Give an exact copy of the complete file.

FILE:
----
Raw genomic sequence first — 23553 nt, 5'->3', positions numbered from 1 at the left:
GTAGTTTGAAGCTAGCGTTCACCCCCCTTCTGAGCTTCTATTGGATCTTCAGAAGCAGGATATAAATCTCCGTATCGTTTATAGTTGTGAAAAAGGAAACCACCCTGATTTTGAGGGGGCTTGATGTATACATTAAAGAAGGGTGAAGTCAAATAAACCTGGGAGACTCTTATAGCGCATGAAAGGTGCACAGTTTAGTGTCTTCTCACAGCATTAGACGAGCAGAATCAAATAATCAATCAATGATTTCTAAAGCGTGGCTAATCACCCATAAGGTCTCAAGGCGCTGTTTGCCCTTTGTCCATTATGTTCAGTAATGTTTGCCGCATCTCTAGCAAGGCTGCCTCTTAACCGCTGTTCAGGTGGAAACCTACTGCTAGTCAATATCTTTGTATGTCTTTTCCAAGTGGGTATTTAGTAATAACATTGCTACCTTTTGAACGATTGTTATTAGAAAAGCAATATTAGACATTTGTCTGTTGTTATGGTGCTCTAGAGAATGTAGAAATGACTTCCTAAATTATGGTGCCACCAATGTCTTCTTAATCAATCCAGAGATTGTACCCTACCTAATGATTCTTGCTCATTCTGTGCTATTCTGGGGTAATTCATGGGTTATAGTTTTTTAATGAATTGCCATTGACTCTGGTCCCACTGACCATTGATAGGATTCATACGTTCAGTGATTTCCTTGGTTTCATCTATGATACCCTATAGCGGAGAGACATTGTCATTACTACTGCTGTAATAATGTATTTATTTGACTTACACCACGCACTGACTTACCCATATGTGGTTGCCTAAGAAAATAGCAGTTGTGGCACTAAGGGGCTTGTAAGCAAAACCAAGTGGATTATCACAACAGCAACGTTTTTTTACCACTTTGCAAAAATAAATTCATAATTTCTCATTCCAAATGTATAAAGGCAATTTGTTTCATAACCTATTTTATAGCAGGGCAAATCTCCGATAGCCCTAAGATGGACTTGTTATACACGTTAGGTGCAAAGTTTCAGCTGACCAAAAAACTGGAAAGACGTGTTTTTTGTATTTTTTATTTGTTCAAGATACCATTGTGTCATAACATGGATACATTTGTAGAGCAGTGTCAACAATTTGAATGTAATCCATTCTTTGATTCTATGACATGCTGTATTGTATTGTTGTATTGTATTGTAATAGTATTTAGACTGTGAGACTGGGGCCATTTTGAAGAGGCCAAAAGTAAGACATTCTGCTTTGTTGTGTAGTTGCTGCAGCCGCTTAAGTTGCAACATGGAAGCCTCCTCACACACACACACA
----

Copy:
Raw genomic sequence first — 23553 nt, 5'->3', positions numbered from 1 at the left:
GTAGTTTGAAGCTAGCGTTCACCCCCCTTCTGAGCTTCTATTGGATCTTCAGAAGCAGGATATAAATCTCCGTATCGTTTATAGTTGTGAAAAAGGAAACCACCCTGATTTTGAGGGGGCTTGATGTATACATTAAAGAAGGGTGAAGTCAAATAAACCTGGGAGACTCTTATAGCGCATGAAAGGTGCACAGTTTAGTGTCTTCTCACAGCATTAGACGAGCAGAATCAAATAATCAATCAATGATTTCTAAAGCGTGGCTAATCACCCATAAGGTCTCAAGGCGCTGTTTGCCCTTTGTCCATTATGTTCAGTAATGTTTGCCGCATCTCTAGCAAGGCTGCCTCTTAACCGCTGTTCAGGTGGAAACCTACTGCTAGTCAATATCTTTGTATGTCTTTTCCAAGTGGGTATTTAGTAATAACATTGCTACCTTTTGAACGATTGTTATTAGAAAAGCAATATTAGACATTTGTCTGTTGTTATGGTGCTCTAGAGAATGTAGAAATGACTTCCTAAATTATGGTGCCACCAATGTCTTCTTAATCAATCCAGAGATTGTACCCTACCTAATGATTCTTGCTCATTCTGTGCTATTCTGGGGTAATTCATGGGTTATAGTTTTTTAATGAATTGCCATTGACTCTGGTCCCACTGACCATTGATAGGATTCATACGTTCAGTGATTTCCTTGGTTTCATCTATGATACCCTATAGCGGAGAGACATTGTCATTACTACTGCTGTAATAATGTATTTATTTGACTTACACCACGCACTGACTTACCCATATGTGGTTGCCTAAGAAAATAGCAGTTGTGGCACTAAGGGGCTTGTAAGCAAAACCAAGTGGATTATCACAACAGCAACGTTTTTTTACCACTTTGCAAAAATAAATTCATAATTTCTCATTCCAAATGTATAAAGGCAATTTGTTTCATAACCTATTTTATAGCAGGGCAAATCTCCGATAGCCCTAAGATGGACTTGTTATACACGTTAGGTGCAAAGTTTCAGCTGACCAAAAAACTGGAAAGACGTGTTTTTTGTATTTTTTATTTGTTCAAGATACCATTGTGTCATAACATGGATACATTTGTAGAGCAGTGTCAACAATTTGAATGTAATCCATTCTTTGATTCTATGACATGCTGTATTGTATTGTTGTATTGTATTGTAATAGTATTTAGACTGTGAGACTGGGGCCATTTTGAAGAGGCCAAAAGTAAGACATTCTGCTTTGTTGTGTAGTTGCTGCAGCCGCTTAAGTTGCAACATGGAAGCCTCCTCACACACACACACA